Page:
I MUST start by explaining my somewhat fanciful title, for language is not supposed to be brittle. Brittle is a word which describes dry sticks, leads inside pencils, anything which snaps or breaks easily. Jumbo jets with metal fatigue become brittle. You can talk about a brittle beauty, meaning someone who looks fine in the right light-but cracks under stress, such as getting up in the morning, and you can describe people's characters as being brittle, if they are not to be trusted in a crisis.

But languages are not thought to be brittle, quite the reverse. They are flexible, adaptable, resilient. We have been using much the same mixed-up language in Britain for five hundred years, which is proof of our conservatism, and we've shaped the core language, English, into dialects which reveal where we've come from, our educations and sometimes our statuses. English can be used for high technology or low graffiti, can be transformed into a system of grammatical rules and vocabulary for the purpose of relating it to other languages through translation and it can provide the basis for new mixed-up languages, like Pidgin. It can even be spoken by Americans, up to a point. But it does not break, it does not snap.

The language of the theatre is equally malleable. In our theatre departments in university we no longer concentrate on the plays of some twenty or thirty dramatists, the 'set texts, allowing research students to dig vainly around the seventeenth century to find some forgotten playwright on whom to build their doctorial theses. We have learnt, with the infinite ingenuity of academics who want their departments to expand, that drama is a process involving some form of mimesis which performs many functions in society and is certainly present in such non-literary theatrical forms as carnivals and circuses, hunting and religious rituals, street theatre and television game shows.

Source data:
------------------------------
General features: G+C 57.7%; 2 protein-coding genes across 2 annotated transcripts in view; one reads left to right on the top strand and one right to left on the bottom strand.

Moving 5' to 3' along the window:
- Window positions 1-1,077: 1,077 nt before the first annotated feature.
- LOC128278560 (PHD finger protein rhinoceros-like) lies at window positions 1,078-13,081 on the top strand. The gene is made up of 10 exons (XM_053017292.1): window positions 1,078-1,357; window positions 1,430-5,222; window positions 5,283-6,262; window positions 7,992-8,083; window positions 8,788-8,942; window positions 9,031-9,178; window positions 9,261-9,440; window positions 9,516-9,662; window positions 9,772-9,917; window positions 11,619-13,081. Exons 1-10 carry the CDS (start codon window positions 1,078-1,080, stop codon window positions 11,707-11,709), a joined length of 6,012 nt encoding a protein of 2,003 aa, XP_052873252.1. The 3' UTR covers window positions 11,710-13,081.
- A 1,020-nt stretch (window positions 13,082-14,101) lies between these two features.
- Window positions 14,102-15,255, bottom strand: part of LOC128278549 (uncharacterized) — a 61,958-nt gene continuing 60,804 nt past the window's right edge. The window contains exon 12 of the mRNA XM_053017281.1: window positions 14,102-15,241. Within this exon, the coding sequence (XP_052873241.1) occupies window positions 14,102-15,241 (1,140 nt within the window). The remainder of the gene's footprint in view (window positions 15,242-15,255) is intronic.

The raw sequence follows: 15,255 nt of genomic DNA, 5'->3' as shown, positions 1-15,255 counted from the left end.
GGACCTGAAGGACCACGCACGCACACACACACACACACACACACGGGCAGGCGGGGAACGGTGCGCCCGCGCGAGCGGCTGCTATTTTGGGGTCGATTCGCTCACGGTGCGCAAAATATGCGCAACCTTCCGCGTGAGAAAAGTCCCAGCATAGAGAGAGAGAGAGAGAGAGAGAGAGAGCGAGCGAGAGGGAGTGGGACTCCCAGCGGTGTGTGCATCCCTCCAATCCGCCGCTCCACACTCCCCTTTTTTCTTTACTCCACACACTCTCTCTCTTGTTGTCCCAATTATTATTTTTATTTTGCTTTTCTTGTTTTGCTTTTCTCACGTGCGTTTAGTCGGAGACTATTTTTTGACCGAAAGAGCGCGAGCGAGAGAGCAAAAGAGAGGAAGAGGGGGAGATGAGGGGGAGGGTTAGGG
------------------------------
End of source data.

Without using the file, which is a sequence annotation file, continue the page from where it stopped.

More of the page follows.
If we take this broad view, then theatre has clearly adapted itself well to the challenges of the new technology, further proof that it isn't brittle. There is more theatre in Britain than ever before and it reaches, through television and radio, more people. We have a choice of four or five plays on television every night, another three or four on radio, while those of us who have video-recorders can store those plays which were carelessly transmitted on nights when we had to go visiting; or we can replay films from local video libraries. With the coming of satellite and cable television we can happily look forward to a time when our social lives are saturated by the theatrical process.